My home away from home for these four days is the old log cabin-turned-tweener stage next to the Watson. Here Cadillac Sky cranks it up the day after their sold out AC&T show. Unbridled energy and creativity. They love this place.
The Lovell Sisters staged a Thursday night reunion including elder sister Jessica who’s sitting out the new band Larkin Poe started by younger sibs Megan and Rebecca.
Jackson Hole’s Pete & Anne Sibley posed for a backstage Cabin portrait after their short set of their pristine harmonies. If you were at their JAMinc/In Your Ear concert, you know what I mean.
A very pleasant re-discovery of Biscuit Burner founder Shannon Whitworth and her tasteful band proved to be a personal highlight this year. I’d forgotten about her dark and dreamy vocals which were put to good use I’m told during the Waybacks’ ambitious Album Hour set on the Hillside Stage. Shannon rendered two selections from the Beatles’ Abbey Road album, including “Something.”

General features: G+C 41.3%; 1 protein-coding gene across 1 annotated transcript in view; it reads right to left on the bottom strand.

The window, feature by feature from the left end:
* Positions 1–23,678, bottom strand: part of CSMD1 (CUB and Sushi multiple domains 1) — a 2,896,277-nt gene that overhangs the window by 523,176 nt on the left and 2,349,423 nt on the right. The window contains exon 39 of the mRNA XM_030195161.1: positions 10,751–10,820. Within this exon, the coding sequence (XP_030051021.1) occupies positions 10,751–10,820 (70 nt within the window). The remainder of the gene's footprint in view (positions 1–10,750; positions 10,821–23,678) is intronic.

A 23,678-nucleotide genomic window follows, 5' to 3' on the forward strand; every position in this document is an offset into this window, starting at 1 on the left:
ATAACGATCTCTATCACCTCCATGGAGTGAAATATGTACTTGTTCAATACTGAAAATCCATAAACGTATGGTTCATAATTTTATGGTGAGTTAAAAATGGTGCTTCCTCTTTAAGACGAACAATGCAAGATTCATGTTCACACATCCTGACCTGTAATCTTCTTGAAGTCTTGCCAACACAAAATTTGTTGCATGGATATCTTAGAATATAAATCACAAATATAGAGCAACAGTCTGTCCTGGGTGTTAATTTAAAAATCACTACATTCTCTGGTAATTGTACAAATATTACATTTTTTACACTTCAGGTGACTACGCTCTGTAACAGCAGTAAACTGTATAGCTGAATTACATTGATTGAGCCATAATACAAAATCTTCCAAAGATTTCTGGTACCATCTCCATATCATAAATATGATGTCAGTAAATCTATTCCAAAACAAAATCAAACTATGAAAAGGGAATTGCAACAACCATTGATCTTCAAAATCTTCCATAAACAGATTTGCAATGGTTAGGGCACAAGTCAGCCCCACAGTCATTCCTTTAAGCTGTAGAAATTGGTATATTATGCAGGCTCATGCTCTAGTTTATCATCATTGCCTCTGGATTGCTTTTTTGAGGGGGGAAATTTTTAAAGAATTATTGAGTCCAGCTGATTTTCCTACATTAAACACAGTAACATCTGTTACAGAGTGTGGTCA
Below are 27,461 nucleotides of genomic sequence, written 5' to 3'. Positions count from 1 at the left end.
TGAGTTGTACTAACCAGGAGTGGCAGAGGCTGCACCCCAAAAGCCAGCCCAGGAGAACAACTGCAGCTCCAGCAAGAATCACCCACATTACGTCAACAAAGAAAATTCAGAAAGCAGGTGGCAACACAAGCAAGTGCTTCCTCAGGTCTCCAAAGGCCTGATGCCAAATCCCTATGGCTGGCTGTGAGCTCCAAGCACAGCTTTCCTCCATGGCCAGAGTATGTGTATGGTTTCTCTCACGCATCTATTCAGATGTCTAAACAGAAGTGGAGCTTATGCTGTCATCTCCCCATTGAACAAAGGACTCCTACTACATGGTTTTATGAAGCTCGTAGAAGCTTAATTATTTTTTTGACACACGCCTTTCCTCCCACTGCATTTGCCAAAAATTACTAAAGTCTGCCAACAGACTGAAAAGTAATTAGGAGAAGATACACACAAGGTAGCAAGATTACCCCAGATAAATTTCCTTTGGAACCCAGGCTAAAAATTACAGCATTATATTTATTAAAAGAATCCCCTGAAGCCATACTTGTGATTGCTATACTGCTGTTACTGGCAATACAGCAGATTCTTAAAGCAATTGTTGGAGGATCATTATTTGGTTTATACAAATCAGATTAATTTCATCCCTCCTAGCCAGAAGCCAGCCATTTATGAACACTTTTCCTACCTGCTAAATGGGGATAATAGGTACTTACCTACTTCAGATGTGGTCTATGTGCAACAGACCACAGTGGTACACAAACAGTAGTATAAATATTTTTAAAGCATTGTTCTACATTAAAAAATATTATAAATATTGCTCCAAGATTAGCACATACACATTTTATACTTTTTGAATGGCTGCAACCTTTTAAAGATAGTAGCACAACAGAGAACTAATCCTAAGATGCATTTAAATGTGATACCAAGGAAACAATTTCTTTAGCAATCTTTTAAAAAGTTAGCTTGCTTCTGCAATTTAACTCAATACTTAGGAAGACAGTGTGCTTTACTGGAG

Anchorage, Alaska’s award-winning Bearfoot featuring newest member Odessa Jorgensen on fiddle, held a prime spot on the Cabin Saturday night between Steve Martin with the Steep Canyon Rangers and Elvis Costello & The Sugarcanes.
Zac Brown was a surprise Friday night guest on the Cabin Stage with his pals Rory Feeks and Joey Martin. His closing set the night before set a Thursday night MerleFest crowd record.
Brothers Tony & Wyatt Rice got the Unit back together Saturday afternoon after the former signed copies of his just-out biography Still Inside-The Tony Rice Story. I hear it’s a great read…order yours here.
Seems like every year, some prodigious young talent gets a chance to shine and steal hearts. DC-based Celtic band Scythian brought up 8-year-old Ruthie Shumway from Charlotte to fiddle an old-time tune that may be the moment we look back on and say “Remember when?”
Another first-time experience was the intense Indian-infused blues created by the worldly Harry Manx, who’s called the essential link between the music of East and West. He brought strange instruments including the sitar-slide guitar above and a stage full of gear and proceeded to cast a spell. It’s a thrill to hear someone who’s found his niche and mines it thoroughly. Go see this guy if you get the chance.